Spending Spree: Tech is helping the interest-free ‘buy now, pay later’ concept gain momentum

JSE article

In an age of instant gratification, it’s hard to beat the promise of buy now, pay later’ (BNPL). Retailer Game tapped into that promise in the days leading up to November 2022’s Black Friday sales, offering in-store BNPL financing at all 108 of its stores in SA. Game’s offering was at once innovative and nothing new while BNPL is still an emerging technology, the tough economy is helping in driving its rapid growth.

‘In the wake of the pandemic, while price-awareness among consumers has heightened, inflation is setting curbs on spending,’ YouGov notes in the Future of Financial Services report. ‘This has created favourable circumstances for the adoption of BNPL solutions that allow consumers to pay for products and services in interest-free instalments instead of one-time payments.’

It’s that ‘interest-free’ bit that sets BNPL apart. Consumers have been ‘buying now’ and ‘paying later’ since money was invented through IOUs and various forms of credit card. But those deferred payments have interest baked into the deal. BNPL doesn’t. As BNPL provider Payflex’s marketing copy puts it, ‘it’s essentially similar to the old-school concept of lay-by, but you get the product upfront. According to Arun Varughese, head of technology, media and telecoms advisory at RMB, ‘the business model is predicated on a few revenue streams. In an online post, he explains that BNPL companies charge the merchant a fee (usually 2% to 6% of the total value) for utilising the payment option. ‘In addition, consumers pay late fees if an instalment payment is missed, and there are further opportunities to cross-sell additional financial products. Certain BNPL companies also offer traditional payment options with an interest rate payable as an alternative.’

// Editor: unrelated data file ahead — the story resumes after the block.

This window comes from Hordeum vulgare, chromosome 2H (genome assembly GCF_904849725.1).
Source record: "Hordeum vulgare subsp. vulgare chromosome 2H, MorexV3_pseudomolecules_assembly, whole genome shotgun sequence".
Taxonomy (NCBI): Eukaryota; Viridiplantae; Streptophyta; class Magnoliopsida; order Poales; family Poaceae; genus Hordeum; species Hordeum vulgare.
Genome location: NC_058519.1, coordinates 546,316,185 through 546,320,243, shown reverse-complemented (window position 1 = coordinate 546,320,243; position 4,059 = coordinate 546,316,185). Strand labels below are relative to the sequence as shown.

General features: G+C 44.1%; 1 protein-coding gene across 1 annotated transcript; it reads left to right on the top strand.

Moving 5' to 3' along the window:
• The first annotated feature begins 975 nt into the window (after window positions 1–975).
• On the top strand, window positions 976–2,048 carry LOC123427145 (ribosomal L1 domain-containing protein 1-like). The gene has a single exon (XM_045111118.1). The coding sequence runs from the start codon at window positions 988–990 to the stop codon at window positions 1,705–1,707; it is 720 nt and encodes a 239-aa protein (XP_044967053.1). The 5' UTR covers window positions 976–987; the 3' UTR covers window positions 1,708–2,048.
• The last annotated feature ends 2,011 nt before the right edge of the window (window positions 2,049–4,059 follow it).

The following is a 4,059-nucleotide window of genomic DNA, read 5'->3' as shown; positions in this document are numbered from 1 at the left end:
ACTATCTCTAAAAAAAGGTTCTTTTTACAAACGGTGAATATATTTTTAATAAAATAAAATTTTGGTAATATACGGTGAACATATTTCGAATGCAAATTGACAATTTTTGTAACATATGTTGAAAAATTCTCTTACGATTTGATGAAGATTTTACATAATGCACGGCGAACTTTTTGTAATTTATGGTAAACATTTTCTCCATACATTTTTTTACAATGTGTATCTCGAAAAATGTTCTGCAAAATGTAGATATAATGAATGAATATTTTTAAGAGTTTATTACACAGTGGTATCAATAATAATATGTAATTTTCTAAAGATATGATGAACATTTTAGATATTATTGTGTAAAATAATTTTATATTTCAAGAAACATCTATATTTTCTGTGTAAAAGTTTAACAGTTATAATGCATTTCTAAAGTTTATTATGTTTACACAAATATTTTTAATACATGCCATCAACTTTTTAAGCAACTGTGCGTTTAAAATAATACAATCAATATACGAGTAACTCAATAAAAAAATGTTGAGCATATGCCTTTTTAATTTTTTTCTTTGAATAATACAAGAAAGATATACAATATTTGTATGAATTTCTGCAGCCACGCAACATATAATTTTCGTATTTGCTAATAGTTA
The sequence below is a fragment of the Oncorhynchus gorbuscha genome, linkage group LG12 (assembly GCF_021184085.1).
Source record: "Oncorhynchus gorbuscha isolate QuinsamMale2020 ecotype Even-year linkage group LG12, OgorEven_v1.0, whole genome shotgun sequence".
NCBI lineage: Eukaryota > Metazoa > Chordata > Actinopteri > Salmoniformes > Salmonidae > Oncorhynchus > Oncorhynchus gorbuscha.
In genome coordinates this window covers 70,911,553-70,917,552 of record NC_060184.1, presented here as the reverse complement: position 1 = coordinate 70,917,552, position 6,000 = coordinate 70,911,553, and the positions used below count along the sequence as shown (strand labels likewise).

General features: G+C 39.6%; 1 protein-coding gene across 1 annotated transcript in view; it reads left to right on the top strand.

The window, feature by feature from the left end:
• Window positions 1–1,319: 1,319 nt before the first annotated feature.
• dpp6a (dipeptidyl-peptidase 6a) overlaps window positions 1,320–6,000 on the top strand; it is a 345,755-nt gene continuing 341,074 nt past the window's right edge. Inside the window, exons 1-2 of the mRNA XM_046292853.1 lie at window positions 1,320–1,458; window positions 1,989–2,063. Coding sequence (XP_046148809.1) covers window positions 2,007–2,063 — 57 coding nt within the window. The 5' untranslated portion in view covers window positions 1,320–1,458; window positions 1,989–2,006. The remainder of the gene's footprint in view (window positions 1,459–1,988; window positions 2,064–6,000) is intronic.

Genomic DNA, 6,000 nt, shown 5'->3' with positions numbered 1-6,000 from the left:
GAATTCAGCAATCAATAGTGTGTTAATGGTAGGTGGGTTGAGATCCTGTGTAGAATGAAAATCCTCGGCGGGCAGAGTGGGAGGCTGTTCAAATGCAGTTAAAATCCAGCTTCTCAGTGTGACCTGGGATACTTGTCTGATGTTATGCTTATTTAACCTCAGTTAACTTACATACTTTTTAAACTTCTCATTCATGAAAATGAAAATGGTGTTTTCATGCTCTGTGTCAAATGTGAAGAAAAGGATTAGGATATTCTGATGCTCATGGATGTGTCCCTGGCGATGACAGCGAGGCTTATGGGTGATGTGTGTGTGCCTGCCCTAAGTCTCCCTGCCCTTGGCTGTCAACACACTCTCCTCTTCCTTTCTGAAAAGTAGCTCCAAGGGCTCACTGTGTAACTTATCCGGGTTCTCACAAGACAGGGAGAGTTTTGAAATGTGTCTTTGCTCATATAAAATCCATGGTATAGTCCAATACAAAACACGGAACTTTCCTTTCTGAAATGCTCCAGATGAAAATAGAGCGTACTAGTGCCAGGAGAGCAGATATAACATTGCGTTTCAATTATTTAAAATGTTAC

Payflex introduced BNPL to the SA market at its launch in 2019. Initially, the challenge was getting retailers and consumers to understand the new offering and its benefits, says CEO Paul Behrmann. Payflex overcame that by launching with fashion e-tailer Superbalist. It is now offered at more than 2,200 online merchants, and the company claims to have at least 450,000 customers.

‘The real challenge in South Africa is that online potential is limited,’ says Behrmann. ‘Online in the UK is 30%. Australia is 12%. The US is 21% of total retail sales. In South Africa, it’s still only 3% of total retail sales.

That has forced BNPL providers to move beyond the platform’s e-commerce roots, going in-store to capture more retailers and customers. Payflex, for example, is now in 100 brick-and-mortar stores, with plans to expand that physical footprint. ‘Although current merchants are predominantly retailers, we are looking to expand into other sectors like travel, medical and education where it makes sense to stagger payments for smaller purchases over six weeks, he says.

Behrmann points to Payflex’s internal research, which has BNPL growing by 10% to 15% per month in SA, with total BNPL payments estimated to hit around R2 billion by the end of 2022. ‘South Africans are becoming more comfortable with using BNPL as a budget tool, shunning expensive credit to pay for purchases in four equal instalments,’ he says.

‘BNPL is projected by Worldpay to be the world’s fastest-growing payment method between 2021 and 2025. Internationally, large and established financial service companies like Mastercard and Visa are integrating BNPL into their products and South African companies are also incorporating BNPL into their offering.’